At the same time, no other point in human history has had to bear witness to the common proliferation of human violence in all parts of the world (by both individuals and nation-states alike), the ubiquity of human diseases (made only obvious by the masses seeking to put to sleep both their physical and psychological ill health through pharmaceutical means), and the boundless human destructiveness of our own environment as this present one.

Consider how far the United States as a nation has fallen short of creating a civilization of people who actually struggle less, work less hard and—in turn—have more time available to think, create, and just be—nothing more than that! Consider how far along the rest of the world has followed this progressive nightmare, this God-awful creed, almost blindly, gladly, willingly, religiously, nationalistically. It is as though it had all been for the asking to line up on the front line, to be shot upon, to fall, to die—all for the next in line, row after row, to line up and in their time in their own history, to die, to fall, to have lived and to have fallen really for nothing.

Or, if they have have fallen, if they have died, it will have been for the sake of the smallest of small elites in all countries in all nations whose sons and daughters do not fight and do not die, who dine on abalone and wear the pearls others in the deepest of cold waters have dived for holding their breaths. For the smallest of small who do not seem to suffer so much, who do not seem to struggle so hard but whose belief-system, not different than those others, is no more than the flip side of it. And so, their perishing, though not as harsh, is just as pointless.

Never Cool To Vote Again

nyc reservoir“You got to vote all the time. Not just when it’s cool.” —President Obama

http://www.latimes.com/nation/la-na-obama-graduation-20160507-snap-story.html

People should never ever vote. And I’m not the sort of guy who uses the word “should.” I avoid it. But voting? It is one thing no one should ever do. Of course there is the mythology of having a voice and that a vote is your voice, and with your voice along with millions of other voters in America, you, collectively, make democracy work. And, by direct implication, that if you do not vote, you do not exercise that voice, and put the brakes on the system of democracy. And, to boot, the undercurrent is that by not voting, you are unpatriotic, un-American, and worse.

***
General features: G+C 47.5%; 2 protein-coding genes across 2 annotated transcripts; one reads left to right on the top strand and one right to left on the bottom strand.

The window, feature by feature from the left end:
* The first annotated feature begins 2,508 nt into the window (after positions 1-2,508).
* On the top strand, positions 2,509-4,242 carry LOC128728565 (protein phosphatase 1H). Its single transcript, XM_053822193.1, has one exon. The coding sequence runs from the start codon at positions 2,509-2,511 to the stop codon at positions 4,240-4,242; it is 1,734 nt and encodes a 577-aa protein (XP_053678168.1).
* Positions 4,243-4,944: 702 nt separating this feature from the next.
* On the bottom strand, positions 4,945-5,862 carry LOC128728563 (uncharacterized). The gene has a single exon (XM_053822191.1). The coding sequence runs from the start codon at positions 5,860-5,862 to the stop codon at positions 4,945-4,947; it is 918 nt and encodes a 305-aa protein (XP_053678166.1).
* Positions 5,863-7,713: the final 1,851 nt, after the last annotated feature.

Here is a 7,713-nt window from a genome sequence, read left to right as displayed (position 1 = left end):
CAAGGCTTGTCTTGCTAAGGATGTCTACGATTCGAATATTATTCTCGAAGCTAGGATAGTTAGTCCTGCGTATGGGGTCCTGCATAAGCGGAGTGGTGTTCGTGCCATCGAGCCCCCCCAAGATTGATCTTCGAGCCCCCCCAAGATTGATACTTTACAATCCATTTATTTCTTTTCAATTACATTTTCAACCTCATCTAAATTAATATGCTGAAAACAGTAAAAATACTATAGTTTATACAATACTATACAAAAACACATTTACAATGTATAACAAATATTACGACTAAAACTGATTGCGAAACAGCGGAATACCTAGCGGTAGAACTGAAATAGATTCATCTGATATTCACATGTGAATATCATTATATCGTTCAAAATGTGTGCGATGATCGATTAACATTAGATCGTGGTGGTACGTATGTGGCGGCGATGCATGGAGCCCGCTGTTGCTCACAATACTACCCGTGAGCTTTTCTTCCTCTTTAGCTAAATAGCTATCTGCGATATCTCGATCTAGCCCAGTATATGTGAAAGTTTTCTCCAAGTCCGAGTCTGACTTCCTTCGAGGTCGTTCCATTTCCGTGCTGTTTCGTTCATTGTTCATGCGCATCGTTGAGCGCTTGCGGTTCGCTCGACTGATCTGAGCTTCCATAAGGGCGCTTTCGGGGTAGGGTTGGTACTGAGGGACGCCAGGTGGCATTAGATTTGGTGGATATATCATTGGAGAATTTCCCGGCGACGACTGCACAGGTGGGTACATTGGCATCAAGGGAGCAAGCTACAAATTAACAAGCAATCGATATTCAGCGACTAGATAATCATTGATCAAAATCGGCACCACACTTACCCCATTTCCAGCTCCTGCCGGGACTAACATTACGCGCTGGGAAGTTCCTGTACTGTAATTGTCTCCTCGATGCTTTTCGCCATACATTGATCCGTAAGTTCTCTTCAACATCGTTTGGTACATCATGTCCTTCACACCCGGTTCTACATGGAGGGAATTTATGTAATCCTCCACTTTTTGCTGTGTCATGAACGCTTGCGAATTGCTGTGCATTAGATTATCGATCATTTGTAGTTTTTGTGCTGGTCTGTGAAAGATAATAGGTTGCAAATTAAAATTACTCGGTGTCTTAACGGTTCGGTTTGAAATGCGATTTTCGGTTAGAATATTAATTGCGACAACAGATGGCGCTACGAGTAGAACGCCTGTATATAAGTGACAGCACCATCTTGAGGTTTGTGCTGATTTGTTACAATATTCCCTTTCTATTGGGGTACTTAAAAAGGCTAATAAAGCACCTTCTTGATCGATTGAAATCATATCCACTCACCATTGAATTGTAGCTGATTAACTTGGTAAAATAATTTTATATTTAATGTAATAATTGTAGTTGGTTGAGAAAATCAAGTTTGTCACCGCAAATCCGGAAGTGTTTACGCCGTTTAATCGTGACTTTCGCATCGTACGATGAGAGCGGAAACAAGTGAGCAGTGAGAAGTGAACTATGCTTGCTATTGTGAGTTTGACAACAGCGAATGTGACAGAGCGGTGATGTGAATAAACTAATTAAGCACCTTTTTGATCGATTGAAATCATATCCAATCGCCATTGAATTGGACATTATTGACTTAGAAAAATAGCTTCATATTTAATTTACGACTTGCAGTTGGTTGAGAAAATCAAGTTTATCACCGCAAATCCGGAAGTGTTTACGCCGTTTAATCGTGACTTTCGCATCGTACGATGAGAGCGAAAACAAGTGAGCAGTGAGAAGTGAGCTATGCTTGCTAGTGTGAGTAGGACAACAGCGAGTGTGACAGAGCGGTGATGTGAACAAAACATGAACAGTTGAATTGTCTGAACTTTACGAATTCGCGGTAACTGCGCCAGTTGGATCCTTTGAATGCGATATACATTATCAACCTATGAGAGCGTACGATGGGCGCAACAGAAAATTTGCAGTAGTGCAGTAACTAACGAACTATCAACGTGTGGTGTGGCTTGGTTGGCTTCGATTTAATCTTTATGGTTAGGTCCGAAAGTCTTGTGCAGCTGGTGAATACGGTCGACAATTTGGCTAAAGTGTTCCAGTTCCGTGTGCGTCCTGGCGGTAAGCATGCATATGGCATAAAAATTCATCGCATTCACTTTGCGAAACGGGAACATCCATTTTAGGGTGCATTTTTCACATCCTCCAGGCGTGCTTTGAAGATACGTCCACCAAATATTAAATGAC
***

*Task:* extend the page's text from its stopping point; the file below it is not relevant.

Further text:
Voting gives people that precious little feeling of having a say, of having a voice. And when people no longer have that feeling of having a say, of having a voice, even a tiny one, people begin to get choked up. If you’re at the dinner table and politely ask someone to pass the salt, you expect to be heard. And, in due course, you expect to have that shaker of salt passed your way, as soon as it is practical. You feel heard. And you feel seen. Were you to ask for the salt and nobody did a thing, it wouldn’t be long before you got frustrated, ticked off, unnerved, angry. Eventually you’d build up understandable sorts of resentments and one day, assuming no one ever passed you the salt, meal after meal, month after month, year after year, you’d flip out.

Votes give people the feeling that they are being heard. And it’s that feeling that’s so important. Otherwise you might just explode like that raisin in the sun does at the end of the Langston Hughes’ poem. And the political system, which wants very much to preserve itself, which caters only to the top interests—the top financial and top economic interests—of the folks in charge, at the direct and at the indirect expense of the folks not in charge, by giving voters the opportunity to vote, by creating the satisfying illusion of having a say in the system which really does not care an iota about the millions and millions of lives that are subject to it, the political system very skillfully does preserve itself.